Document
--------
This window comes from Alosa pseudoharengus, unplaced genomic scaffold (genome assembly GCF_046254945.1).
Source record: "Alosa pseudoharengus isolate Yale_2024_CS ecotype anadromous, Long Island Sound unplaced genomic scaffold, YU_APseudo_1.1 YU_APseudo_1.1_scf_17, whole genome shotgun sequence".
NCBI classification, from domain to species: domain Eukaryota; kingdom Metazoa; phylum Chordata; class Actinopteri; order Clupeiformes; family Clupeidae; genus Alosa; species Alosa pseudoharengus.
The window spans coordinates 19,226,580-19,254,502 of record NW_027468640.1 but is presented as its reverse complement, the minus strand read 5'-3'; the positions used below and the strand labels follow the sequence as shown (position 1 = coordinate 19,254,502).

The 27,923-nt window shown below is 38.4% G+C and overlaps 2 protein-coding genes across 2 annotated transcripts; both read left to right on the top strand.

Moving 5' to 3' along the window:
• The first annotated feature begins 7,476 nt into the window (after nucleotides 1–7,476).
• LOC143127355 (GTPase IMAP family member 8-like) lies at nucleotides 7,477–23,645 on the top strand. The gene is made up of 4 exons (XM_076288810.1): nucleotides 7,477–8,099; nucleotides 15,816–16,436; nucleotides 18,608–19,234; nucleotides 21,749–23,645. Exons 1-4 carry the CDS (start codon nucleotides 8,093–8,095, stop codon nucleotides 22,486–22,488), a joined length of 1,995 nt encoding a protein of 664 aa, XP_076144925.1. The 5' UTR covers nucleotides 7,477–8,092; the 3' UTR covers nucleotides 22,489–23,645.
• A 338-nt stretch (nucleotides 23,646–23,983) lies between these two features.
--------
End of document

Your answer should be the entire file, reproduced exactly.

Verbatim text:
This window comes from Alosa pseudoharengus, unplaced genomic scaffold (genome assembly GCF_046254945.1).
Source record: "Alosa pseudoharengus isolate Yale_2024_CS ecotype anadromous, Long Island Sound unplaced genomic scaffold, YU_APseudo_1.1 YU_APseudo_1.1_scf_17, whole genome shotgun sequence".
NCBI classification, from domain to species: domain Eukaryota; kingdom Metazoa; phylum Chordata; class Actinopteri; order Clupeiformes; family Clupeidae; genus Alosa; species Alosa pseudoharengus.
The window spans coordinates 19,226,580-19,254,502 of record NW_027468640.1 but is presented as its reverse complement, the minus strand read 5'-3'; the positions used below and the strand labels follow the sequence as shown (position 1 = coordinate 19,254,502).

The 27,923-nt window shown below is 38.4% G+C and overlaps 2 protein-coding genes across 2 annotated transcripts; both read left to right on the top strand.

Moving 5' to 3' along the window:
• The first annotated feature begins 7,476 nt into the window (after nucleotides 1–7,476).
• LOC143127355 (GTPase IMAP family member 8-like) lies at nucleotides 7,477–23,645 on the top strand. The gene is made up of 4 exons (XM_076288810.1): nucleotides 7,477–8,099; nucleotides 15,816–16,436; nucleotides 18,608–19,234; nucleotides 21,749–23,645. Exons 1-4 carry the CDS (start codon nucleotides 8,093–8,095, stop codon nucleotides 22,486–22,488), a joined length of 1,995 nt encoding a protein of 664 aa, XP_076144925.1. The 5' UTR covers nucleotides 7,477–8,092; the 3' UTR covers nucleotides 22,489–23,645.
• A 338-nt stretch (nucleotides 23,646–23,983) lies between these two features.